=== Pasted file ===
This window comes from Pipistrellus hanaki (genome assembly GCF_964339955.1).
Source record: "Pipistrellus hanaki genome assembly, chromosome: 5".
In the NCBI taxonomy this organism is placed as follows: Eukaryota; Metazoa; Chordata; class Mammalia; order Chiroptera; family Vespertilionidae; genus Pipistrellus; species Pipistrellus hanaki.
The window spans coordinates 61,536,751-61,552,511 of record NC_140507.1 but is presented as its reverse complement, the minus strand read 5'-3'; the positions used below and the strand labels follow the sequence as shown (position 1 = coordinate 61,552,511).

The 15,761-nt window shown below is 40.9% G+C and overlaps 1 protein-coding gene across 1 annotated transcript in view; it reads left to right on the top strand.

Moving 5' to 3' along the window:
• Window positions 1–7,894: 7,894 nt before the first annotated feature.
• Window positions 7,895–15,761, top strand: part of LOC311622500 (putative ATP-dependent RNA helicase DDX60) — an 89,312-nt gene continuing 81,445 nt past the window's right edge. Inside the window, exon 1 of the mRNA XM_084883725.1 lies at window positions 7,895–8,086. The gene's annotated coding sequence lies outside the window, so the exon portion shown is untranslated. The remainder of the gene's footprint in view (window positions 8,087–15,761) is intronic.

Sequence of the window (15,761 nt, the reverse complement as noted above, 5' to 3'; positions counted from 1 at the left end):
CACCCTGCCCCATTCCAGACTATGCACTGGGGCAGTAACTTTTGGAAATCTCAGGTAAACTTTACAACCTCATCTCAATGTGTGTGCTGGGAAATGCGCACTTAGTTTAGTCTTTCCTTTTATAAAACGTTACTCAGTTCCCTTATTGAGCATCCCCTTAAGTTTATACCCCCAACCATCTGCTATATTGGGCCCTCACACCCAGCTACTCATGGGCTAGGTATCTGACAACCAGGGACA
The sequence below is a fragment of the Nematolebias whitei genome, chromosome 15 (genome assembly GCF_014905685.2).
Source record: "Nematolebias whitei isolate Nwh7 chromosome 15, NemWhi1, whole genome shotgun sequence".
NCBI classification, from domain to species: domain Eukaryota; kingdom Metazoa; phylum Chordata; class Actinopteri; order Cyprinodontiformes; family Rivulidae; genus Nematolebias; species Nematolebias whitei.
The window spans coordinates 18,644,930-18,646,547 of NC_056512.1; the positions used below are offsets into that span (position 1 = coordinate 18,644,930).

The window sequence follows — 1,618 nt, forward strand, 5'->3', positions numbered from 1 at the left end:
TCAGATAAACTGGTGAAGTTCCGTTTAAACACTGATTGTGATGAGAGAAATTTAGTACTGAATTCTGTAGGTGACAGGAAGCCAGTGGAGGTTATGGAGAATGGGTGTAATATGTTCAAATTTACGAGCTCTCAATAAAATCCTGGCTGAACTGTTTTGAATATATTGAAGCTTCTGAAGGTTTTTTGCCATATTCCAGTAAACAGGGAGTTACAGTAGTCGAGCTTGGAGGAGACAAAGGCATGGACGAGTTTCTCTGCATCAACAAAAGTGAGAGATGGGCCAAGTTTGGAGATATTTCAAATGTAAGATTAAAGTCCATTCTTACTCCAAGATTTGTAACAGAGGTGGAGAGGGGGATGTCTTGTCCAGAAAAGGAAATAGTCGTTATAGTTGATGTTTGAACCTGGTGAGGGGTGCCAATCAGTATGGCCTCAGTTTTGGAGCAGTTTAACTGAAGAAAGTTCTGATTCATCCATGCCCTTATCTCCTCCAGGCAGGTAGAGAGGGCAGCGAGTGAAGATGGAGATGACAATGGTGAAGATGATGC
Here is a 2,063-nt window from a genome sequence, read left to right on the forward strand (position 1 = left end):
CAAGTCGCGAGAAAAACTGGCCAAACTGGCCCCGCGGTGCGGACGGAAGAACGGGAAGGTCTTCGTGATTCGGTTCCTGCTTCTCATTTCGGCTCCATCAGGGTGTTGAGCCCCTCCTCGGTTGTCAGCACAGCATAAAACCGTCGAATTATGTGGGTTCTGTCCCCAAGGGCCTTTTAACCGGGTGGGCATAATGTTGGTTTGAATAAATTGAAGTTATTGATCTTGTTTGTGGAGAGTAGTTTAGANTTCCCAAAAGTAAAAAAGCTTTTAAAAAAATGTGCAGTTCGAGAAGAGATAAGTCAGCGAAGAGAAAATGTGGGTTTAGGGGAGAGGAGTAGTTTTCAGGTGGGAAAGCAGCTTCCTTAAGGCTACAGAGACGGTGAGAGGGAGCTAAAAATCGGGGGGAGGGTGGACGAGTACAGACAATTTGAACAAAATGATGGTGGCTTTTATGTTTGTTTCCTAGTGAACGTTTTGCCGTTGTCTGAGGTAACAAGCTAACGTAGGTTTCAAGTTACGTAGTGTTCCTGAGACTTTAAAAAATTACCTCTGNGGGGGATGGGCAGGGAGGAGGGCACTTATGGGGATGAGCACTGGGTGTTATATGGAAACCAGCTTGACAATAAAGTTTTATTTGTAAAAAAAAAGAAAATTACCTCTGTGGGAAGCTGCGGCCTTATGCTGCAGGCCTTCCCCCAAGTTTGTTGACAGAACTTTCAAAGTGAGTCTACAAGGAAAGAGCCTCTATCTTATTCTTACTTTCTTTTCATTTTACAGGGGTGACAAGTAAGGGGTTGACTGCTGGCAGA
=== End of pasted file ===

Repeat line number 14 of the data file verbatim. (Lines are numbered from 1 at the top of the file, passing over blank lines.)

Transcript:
The window spans coordinates 18,644,930-18,646,547 of NC_056512.1; the positions used below are offsets into that span (position 1 = coordinate 18,644,930).